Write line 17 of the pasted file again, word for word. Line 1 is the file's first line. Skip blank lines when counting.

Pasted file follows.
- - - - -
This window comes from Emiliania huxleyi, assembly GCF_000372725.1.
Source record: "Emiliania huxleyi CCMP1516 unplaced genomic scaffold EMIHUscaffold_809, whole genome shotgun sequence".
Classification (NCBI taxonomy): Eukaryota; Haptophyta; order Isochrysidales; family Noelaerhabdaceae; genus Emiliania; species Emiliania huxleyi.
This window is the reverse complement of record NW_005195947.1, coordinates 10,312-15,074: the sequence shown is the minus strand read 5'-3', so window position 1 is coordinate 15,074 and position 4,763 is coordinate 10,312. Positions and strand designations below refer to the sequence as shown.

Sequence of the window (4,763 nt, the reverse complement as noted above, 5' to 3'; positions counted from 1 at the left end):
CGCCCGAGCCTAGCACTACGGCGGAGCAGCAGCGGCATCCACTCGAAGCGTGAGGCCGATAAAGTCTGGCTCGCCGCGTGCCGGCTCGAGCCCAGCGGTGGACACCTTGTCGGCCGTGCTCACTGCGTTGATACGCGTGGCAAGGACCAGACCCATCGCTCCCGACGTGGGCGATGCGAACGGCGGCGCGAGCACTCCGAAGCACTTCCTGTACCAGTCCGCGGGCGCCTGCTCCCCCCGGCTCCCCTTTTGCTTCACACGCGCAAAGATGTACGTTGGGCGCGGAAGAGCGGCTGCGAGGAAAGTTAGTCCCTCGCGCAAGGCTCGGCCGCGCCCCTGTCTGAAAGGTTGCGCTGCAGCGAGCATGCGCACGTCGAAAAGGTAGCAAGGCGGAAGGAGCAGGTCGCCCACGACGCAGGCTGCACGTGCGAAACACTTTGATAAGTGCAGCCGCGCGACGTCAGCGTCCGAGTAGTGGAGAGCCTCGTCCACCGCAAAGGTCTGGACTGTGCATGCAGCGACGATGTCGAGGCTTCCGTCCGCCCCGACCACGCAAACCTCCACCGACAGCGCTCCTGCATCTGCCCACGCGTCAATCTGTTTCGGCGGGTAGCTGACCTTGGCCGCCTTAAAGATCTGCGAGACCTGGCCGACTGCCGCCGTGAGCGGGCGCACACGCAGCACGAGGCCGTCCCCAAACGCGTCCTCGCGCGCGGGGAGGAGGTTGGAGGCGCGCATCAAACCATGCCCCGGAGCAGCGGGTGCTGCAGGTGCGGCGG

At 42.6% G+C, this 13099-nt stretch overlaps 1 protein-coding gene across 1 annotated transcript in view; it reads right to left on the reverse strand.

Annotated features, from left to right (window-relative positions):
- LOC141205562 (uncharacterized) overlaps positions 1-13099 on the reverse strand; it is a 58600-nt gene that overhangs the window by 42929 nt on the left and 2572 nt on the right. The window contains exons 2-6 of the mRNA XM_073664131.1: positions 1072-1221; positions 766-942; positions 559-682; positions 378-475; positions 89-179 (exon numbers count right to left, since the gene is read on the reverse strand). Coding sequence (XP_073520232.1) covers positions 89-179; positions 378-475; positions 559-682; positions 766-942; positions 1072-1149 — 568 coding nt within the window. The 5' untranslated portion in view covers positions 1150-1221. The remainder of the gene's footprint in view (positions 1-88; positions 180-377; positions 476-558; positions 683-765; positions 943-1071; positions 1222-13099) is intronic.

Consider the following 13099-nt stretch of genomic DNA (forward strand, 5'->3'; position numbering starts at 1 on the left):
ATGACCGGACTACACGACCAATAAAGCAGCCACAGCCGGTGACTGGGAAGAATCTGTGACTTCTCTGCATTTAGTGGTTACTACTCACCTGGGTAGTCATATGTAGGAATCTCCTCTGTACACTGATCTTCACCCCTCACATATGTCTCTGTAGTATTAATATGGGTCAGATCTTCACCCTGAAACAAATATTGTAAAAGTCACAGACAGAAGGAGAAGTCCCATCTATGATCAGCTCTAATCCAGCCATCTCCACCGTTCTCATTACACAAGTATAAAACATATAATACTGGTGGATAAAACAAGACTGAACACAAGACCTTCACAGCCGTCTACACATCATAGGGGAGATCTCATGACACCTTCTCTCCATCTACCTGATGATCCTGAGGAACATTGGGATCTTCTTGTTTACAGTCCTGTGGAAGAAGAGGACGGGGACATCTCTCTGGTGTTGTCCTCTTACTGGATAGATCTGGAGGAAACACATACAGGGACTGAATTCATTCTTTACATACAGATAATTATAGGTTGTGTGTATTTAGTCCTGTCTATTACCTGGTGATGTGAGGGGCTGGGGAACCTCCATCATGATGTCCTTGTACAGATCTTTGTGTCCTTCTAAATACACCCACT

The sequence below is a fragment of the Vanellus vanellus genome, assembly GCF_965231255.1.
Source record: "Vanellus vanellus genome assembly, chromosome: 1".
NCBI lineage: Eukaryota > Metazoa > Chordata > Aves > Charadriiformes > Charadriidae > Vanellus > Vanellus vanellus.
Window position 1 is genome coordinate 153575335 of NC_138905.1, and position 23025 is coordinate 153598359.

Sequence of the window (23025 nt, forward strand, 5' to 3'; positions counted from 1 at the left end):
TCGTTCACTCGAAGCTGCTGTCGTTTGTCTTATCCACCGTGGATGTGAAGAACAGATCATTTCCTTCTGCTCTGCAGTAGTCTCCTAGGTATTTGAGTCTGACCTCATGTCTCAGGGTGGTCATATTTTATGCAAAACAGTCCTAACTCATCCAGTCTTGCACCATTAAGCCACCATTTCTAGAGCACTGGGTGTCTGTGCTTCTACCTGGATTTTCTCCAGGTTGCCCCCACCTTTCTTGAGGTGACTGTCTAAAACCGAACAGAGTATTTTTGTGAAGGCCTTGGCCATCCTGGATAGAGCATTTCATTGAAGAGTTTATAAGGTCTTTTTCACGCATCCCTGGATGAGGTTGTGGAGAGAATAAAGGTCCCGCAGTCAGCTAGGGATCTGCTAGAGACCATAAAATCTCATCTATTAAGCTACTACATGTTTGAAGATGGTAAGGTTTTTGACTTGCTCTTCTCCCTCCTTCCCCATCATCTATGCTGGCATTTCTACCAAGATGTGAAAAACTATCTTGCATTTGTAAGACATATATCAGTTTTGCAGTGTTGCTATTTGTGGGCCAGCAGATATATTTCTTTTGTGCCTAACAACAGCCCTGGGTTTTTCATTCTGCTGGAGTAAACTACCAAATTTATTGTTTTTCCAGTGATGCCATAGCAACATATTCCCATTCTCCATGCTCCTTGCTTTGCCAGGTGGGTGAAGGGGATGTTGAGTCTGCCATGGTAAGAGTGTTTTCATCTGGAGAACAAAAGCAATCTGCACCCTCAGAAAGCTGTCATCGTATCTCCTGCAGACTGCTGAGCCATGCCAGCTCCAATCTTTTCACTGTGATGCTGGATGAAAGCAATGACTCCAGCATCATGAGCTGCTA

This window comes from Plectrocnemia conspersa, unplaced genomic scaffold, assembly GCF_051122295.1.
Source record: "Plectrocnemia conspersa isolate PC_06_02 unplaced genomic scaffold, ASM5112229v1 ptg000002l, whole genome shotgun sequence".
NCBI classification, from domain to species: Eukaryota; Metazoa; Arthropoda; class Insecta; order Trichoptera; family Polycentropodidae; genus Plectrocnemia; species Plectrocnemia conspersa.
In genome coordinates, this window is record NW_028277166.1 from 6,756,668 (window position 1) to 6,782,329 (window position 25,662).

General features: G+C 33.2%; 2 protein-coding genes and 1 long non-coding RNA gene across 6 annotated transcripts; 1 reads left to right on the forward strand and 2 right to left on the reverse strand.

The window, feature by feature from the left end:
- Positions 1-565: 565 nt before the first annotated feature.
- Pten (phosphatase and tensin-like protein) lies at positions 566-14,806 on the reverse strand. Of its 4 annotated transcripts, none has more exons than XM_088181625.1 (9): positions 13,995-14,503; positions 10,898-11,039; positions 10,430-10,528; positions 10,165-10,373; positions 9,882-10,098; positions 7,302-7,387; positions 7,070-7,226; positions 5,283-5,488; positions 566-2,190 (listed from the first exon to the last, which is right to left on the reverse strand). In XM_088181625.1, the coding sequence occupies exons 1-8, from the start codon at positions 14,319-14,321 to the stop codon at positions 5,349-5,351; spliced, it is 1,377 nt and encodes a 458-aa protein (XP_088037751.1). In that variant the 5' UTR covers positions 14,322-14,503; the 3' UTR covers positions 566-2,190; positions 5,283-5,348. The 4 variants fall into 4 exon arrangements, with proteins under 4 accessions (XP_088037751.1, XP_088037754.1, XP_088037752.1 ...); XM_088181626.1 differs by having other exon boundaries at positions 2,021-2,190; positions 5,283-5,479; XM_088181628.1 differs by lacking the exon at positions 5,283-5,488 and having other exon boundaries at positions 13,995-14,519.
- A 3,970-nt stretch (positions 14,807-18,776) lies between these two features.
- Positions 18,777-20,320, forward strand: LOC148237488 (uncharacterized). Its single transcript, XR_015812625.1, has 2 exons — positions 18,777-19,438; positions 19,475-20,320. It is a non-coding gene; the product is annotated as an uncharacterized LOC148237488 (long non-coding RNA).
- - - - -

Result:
TCGTTCACTCGAAGCTGCTGTCGTTTGTCTTATCCACCGTGGATGTGAAGAACAGATCATTTCCTTCTGCTCTGCAGTAGTCTCCTAGGTATTTGAGTCTGACCTCATGTCTCAGGGTGGTCATATTTTATGCAAAACAGTCCTAACTCATCCAGTCTTGCACCATTAAGCCACCATTTCTAGAGCACTGGGTGTCTGTGCTTCTACCTGGATTTTCTCCAGGTTGCCCCCACCTTTCTTGAGGTGACTGTCTAAAACCGAACAGAGTATTTTTGTGAAGGCCTTGGCCATCCTGGATAGAGCATTTCATTGAAGAGTTTATAAGGTCTTTTTCACGCATCCCTGGATGAGGTTGTGGAGAGAATAAAGGTCCCGCAGTCAGCTAGGGATCTGCTAGAGACCATAAAATCTCATCTATTAAGCTACTACATGTTTGAAGATGGTAAGGTTTTTGACTTGCTCTTCTCCCTCCTTCCCCATCATCTATGCTGGCATTTCTACCAAGATGTGAAAAACTATCTTGCATTTGTAAGACATATATCAGTTTTGCAGTGTTGCTATTTGTGGGCCAGCAGATATATTTCTTTTGTGCCTAACAACAGCCCTGGGTTTTTCATTCTGCTGGAGTAAACTACCAAATTTATTGTTTTTCCAGTGATGCCATAGCAACATATTCCCATTCTCCATGCTCCTTGCTTTGCCAGGTGGGTGAAGGGGATGTTGAGTCTGCCATGGTAAGAGTGTTTTCATCTGGAGAACAAAAGCAATCTGCACCCTCAGAAAGCTGTCATCGTATCTCCTGCAGACTGCTGAGCCATGCCAGCTCCAATCTTTTCACTGTGATGCTGGATGAAAGCAATGACTCCAGCATCATGAGCTGCTA